At the top you’ll be rewarded with the Duchess of Richmond monument (she helped create the site’s paths), and brilliant views across the Moray Firth.
For post-climb nourishment, nearby Fochabers has refreshments, shops and toilets. The lovely Fochabers Folk Museum is also worth a visit if you have some time before heading home.
Follow in the footsteps of shepherds on Meall a’Bhuachaille, Glenmore Forest Park
At the heart of the forest park, you’ll find the impressive Meall a’Bhuachaille – the hill of the shepherd. This circular route features an ascent to the summit at 2,600ft (810 m) – well worth it for spectacular views of the rolling Cairngorm plateau, the wide strath of the Spey, and the beautiful Green Lochan (An Lochan Uaine).
Once you’ve made it back down, recharge in the visitor centre with hot drinks and food. There are also plenty of shorter waymarked trails to help you explore the area. You can even have a paddle at the lovely Loch Morlich Beach - Britain’s highest beach!
Stretch your legs on the famous Schiehallion, Tay Forest Park
A short distance south from Tummel Bridge, Braes of Foss is the starting point for the most popular route up Schiehallion, one of Scotland’s famous Munros. The walk up Schiehallion is fairly strenuous, but is rewarded with a view stretching all the way to Ben Nevis, the Cairngorms and, on a clear day, Arthur’s Seat in Edinburgh.
Weather conditions can change as you climb, so make sure you’re well prepared for rain or shine. The path isn’t waymarked, so have a look at detailed route descriptions before you go.
The £2 per car per day parking tickets can also be used at Queen’s View Visitor Centre, where you can fill up on hot drinks and tasty snacks as a reward.
Get a bird's-eye view of the Trossachs at Ben Ledi, Queen Elizabeth Forest Park
Discover Ben Ledi, the highest peak in the Trossachs, as it overlooks Loch Lubnaig on the edge of the Highlands. It’s a steep climb to the top, with a summit of 2,884 feet (879m) and round trip of almost 5 miles. Your map and compass will come in handy again here, as the route is not waymarked.
At the top, you’ll find breathtaking panoramic views over Callander and the Trossachs. You’ll also find a cairn at the summit, built back in 1887 to commemorate Queen Victoria's Golden Jubilee. An iron cross was erected there in memorial to Sergeant Harry Lawrie who was killed on duty with Killin Mountain Rescue team in 1987.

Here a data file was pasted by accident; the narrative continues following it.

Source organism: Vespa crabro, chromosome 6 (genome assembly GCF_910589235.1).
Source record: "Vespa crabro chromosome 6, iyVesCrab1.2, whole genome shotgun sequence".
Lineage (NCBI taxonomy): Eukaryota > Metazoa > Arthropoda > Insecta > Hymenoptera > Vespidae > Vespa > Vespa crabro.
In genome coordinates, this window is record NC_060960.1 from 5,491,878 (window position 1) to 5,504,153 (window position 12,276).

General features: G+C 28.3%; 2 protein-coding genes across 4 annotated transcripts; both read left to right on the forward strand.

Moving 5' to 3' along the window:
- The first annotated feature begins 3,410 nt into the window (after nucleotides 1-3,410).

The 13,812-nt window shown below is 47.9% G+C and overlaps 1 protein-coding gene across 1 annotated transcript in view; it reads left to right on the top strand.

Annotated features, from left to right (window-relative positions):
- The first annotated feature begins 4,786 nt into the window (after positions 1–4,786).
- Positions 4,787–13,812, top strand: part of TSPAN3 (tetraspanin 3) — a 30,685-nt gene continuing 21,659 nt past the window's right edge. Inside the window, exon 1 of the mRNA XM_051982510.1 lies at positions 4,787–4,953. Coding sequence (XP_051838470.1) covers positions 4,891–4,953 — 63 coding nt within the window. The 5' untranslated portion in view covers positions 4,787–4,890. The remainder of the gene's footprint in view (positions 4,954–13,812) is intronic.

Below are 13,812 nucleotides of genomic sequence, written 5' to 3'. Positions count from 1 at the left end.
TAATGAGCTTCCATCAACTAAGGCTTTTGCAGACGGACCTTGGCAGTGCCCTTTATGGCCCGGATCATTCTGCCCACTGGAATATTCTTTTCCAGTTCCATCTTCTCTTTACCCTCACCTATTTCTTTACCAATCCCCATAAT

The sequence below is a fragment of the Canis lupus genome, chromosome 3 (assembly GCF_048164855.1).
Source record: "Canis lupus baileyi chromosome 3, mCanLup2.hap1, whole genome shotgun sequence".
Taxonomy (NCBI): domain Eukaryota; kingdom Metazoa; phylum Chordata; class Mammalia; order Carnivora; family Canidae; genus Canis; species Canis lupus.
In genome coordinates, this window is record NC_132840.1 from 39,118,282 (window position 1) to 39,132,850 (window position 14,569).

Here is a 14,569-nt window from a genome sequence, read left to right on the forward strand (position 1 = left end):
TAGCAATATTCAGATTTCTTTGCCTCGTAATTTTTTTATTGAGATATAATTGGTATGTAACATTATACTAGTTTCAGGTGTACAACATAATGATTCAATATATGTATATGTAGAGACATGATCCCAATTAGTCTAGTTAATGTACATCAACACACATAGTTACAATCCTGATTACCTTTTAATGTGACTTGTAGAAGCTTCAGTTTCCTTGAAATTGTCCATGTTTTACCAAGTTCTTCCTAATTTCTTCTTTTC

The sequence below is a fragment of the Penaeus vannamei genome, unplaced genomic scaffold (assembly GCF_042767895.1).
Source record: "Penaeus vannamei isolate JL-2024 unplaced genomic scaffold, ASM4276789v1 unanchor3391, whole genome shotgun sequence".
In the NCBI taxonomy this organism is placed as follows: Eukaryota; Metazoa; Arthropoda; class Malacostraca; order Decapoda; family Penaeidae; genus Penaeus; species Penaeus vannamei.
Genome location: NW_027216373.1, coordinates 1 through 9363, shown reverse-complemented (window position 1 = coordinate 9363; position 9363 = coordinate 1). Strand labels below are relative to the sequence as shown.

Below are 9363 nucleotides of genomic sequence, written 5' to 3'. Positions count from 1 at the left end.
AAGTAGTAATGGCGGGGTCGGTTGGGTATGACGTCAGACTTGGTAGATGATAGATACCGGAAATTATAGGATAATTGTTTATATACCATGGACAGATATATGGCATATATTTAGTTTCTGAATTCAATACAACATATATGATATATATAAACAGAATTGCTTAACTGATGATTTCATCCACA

Go loch spotting on Ben A’an, Queen Elizabeth Forest Park
Ben A'an's distinctive pointed summit is an iconic sight in the Trossachs. In fact, its name comes from the Gaelic for 'the small, pointed peak'.
The walk to the top – short but steep – is a great workout with rewarding views to rival a bigger hill! Look out over Loch Katrine, Loch Achray, Loch Venachar and Ben Venue. On a clear day, you might even be able to see the Arrochar Alps.
The route is not waymarked, so you need to take a map and compass with you. Remember that even in summer the weather can change very quickly here, so be prepared.
Always be prepared
Many of these routes are not waymarked, so a map and compass are essential - even if you’re experienced in the outdoors. If you’re planning on exploring on your own, it’s a good idea to tell a friend or family member your plans and let them know when you’re back.
It’s important to be prepared when you’re out. We can experience four seasons in one day here in Scotland, so remember to check the forecast and have the right gear when you head out. Have a look at our hillwalking tips to get some ideas of what to take with you.